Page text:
Via Media

via the Martin Marty Center

I’m intrigued by another possibility of response. Based on the excerpts that I have seen, I think the movie will offend many mainstream white religious audiences and resonate deeply with most blacks. The icons, art, and passion plays in most white churches present Jesus as the subject of a radical makeover. The rugged, sun-baked Palestinian Jew of the Bible gets morphed into a manicured, middle-class model citizen. Almost like one the neighbors. The theology that underwrites this sanitized Jesus avoids the brutal manifestations of oppression and violence he experienced. Even when crucifixion scenes appear in Anglo-American religious art, you may see a little blood and a wound or two, but almost never the dirty and broken body that endured torture for several hours. This film’s lingering gaze upon the grotesque will be difficult for viewers accustomed to such art.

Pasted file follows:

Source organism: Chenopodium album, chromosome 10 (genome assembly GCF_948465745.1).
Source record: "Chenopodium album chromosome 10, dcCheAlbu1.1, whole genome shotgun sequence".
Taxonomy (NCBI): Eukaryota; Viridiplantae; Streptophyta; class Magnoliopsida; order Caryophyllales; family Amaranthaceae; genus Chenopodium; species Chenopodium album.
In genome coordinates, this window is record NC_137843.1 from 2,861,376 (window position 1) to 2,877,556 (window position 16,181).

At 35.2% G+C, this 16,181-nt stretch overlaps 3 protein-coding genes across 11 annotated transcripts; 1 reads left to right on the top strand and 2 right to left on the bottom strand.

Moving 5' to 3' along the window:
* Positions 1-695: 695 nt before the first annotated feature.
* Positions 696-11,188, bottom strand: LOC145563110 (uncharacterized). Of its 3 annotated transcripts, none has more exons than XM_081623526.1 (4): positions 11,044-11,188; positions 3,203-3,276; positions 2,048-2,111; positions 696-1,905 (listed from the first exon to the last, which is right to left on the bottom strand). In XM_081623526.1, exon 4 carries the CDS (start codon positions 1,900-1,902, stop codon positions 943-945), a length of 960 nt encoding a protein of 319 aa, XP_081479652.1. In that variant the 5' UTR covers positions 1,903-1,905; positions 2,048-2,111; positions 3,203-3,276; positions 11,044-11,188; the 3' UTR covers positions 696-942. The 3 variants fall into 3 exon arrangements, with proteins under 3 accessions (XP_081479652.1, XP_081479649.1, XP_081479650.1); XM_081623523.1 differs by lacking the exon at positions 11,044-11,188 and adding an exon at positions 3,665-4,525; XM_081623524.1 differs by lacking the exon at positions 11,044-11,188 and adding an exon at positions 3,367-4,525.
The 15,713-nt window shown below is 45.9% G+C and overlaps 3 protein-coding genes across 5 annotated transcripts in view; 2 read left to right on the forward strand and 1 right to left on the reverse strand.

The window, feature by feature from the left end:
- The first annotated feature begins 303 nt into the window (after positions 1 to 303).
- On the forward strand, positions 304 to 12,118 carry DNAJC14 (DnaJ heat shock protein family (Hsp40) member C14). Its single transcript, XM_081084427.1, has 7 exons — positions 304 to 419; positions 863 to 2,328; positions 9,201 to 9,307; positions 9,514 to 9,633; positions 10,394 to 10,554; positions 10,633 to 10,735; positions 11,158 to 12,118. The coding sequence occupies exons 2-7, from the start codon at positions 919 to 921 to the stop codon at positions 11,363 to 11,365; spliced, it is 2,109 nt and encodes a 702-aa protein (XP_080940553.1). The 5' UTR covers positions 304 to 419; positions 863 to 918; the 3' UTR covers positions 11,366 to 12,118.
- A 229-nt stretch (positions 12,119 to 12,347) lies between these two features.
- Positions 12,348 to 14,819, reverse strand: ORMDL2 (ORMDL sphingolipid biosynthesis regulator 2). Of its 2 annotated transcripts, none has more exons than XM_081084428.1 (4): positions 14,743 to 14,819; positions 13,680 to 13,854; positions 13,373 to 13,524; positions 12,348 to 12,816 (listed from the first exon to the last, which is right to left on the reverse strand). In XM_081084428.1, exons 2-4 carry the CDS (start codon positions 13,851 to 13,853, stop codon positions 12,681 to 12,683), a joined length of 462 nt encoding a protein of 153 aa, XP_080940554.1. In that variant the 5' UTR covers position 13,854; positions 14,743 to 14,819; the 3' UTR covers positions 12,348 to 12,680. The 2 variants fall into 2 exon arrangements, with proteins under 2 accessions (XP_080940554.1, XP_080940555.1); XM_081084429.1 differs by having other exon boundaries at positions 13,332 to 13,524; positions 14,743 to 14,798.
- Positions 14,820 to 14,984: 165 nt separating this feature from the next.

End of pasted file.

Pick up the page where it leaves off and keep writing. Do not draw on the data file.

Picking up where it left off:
But most black audiences will see things differently. Since the slave period, blacks have understood and portrayed Jesus as a Suffering Savior and a grassroots leader who was the victim of state-sponsored terror. Black theology has focused on the humanity and socially marginal status of Jesus. More than that, blacks have been attracted to the Jesus who experienced unjust victimization by the authorities and the community, but found empowering comfort in the conviction that a just God would someday even the score. This spirituality and faith generated Negro Spirituals, gospel music, prayers, sermons, and religious art that embraced the graphic reality of political death and dying.

hat tip to reader EP

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